Fears tree disease could spread to the Forest

By Jake Chown  
Saturday 7th May 2022 6:00 am
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Example of Phytophthora pluvialis lesions on a tree stem
Example of Phytophthora pluvialis lesions on a tree stem (Gov.uk )

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LOCALS are being asked to take extra care to clean their boots, bikes and buggies after being out in the woods while the movement of timber in the Forest has been restricted, due to fears over the spread of a harmful tree disease.

Forestry England (FE) has placed a ‘Demarcated Area Notice’ on the West of the Forest of Dean due to positive cases of Phytophthora pluvialis being identified in England and Wales.

The disease, of which no cases have yet been identified in the Forest, causes needles to turn brown and fall off, shoots to dieback, and lesions to the stem, branches and roots of trees including western hemlock, pine and Douglas fir.

The public are being asked to do their bit to stop the spread by brushing off mud and dirt from walking boots, buggies and bike wheels before leaving the Forest and after visiting other woodlands.

FE says the ‘Demarcated Area Notice’ placed on the area may result in timber remaining stacked at roadsides for “longer periods of time”.

The notice restricts the movement of wood, isolated bark, live, felled or fallen trees, fruit, seeds, leaves or foliage that has originated within the demarcated area.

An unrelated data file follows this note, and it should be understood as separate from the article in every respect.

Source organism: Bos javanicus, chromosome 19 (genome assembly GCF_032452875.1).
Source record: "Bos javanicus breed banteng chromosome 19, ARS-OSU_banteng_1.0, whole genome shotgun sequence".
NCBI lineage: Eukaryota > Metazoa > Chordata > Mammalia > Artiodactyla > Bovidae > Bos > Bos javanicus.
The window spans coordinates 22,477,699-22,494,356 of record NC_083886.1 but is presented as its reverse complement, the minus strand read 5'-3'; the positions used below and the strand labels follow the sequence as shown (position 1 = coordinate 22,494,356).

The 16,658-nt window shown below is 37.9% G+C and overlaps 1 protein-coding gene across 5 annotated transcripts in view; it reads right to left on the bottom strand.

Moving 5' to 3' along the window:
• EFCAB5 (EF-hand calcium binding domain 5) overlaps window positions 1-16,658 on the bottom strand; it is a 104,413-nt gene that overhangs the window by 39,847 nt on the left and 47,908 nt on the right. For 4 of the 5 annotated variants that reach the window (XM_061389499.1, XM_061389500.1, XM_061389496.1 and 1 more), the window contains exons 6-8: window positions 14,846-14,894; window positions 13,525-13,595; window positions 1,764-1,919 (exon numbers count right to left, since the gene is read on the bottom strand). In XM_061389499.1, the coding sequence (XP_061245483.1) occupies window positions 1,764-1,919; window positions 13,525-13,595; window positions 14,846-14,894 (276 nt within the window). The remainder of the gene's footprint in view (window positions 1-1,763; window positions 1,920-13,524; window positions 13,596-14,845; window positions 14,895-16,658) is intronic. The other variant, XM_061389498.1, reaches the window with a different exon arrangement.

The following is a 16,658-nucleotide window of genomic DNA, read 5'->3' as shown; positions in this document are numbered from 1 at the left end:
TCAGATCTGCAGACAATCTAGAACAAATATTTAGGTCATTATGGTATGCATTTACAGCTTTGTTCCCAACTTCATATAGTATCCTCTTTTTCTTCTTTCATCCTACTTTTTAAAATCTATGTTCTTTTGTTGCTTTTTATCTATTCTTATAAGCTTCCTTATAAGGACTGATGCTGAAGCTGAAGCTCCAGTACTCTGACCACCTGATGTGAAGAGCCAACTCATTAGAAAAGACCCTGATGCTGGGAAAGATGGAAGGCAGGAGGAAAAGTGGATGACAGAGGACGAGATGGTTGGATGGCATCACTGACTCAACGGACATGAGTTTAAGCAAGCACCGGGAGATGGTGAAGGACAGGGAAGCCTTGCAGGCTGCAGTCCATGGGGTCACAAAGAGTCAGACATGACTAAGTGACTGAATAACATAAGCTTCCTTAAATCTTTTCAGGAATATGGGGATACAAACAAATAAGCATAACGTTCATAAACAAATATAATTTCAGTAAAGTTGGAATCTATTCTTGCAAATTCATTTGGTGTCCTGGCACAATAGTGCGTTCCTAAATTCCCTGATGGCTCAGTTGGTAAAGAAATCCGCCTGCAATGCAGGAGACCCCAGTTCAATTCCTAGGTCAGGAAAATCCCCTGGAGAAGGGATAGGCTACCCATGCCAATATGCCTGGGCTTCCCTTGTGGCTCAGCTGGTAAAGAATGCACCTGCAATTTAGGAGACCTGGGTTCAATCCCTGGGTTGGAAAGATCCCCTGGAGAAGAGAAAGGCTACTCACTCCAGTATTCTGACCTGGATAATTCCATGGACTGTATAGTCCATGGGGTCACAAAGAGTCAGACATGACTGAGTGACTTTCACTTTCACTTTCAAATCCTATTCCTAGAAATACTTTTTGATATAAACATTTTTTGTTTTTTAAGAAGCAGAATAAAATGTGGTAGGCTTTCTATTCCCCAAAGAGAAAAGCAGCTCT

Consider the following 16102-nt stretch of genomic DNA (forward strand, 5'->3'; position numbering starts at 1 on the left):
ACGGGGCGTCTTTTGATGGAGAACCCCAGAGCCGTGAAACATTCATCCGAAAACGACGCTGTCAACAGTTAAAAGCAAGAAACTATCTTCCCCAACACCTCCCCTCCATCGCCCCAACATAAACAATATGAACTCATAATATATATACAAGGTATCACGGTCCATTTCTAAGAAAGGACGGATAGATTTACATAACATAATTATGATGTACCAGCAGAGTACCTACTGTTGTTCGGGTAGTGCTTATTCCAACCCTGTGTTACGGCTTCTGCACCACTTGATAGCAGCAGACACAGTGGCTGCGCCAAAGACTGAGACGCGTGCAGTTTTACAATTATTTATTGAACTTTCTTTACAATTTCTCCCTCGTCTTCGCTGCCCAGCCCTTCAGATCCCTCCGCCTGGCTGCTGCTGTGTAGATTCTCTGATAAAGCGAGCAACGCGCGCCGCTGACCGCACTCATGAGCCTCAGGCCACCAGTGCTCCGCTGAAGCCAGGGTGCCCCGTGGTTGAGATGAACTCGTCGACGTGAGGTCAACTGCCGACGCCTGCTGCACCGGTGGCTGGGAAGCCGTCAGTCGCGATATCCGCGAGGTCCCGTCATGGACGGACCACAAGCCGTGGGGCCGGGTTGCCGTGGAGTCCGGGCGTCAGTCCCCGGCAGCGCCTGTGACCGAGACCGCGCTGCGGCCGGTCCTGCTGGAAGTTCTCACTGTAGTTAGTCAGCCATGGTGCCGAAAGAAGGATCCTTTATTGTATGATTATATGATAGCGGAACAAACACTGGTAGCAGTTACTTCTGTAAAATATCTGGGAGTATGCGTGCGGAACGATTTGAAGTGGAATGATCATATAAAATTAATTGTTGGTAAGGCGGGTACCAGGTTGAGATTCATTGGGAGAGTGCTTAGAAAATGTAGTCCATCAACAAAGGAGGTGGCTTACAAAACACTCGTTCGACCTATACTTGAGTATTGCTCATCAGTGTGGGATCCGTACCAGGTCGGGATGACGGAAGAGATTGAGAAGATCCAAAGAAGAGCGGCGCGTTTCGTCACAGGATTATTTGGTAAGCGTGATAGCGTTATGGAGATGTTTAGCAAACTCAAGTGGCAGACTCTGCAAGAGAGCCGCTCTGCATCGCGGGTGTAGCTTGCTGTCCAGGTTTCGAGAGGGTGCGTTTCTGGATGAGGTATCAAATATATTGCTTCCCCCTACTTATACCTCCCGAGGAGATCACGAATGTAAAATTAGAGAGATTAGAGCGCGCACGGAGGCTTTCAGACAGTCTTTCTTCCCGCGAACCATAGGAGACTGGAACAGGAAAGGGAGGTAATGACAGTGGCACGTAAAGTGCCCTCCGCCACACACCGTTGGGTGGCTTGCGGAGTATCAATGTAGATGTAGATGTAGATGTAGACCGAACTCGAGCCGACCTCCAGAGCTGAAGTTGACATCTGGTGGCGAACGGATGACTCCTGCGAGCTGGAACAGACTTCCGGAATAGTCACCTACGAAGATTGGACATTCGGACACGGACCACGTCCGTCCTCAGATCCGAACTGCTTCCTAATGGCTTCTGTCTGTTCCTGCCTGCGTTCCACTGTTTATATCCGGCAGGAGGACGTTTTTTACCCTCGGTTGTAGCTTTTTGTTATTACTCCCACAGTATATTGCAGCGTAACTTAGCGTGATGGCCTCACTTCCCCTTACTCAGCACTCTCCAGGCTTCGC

The demarcated area in the West of the Forest of Dean (Forestry England)

Tom Brockington, Operations Manager for Forestry England in the Forest of Dean explained: “Whilst we do not have a confirmed case of Pluvialis in the Forest of Dean the news that a case has been confirmed nearby and has resulted in the demarcated area notice being issued is of concern.

“There are now a number of confirmed cases in the UK and, Forestry England have been working with Defra colleagues and the UK plant health team in finding out more about this pathogen and what protection measures can be taken. We will continue to work with our colleagues and act upon the advice received. 

“We are asking the community to adhere to the legal requirement by not removing brushwood from the woodland that has been issued this notice. We have contacted all our brushwood permit holders to advise them.

“Our timber operations require extra measures to comply with the notice and this may result in timber being stacked at roadside for longer periods of time.”

The disease was first identified in the UK in Cornwall in September last year, and after “extensive surveillance”, further outbreaks were found in Cornwall, Devon, Cumbria, Surrey and at multiple sites in Scotland and Wales. 

It was originally reported in Oregon, USA in 2013 on tanoak and Douglas fir and was subsequently identified as the pathogen responsible for ’red needle cast’ of radiata pine in New Zealand.

More information and guidance can be found at www.gov.uk/guidance/phytophthora-pluvialis.

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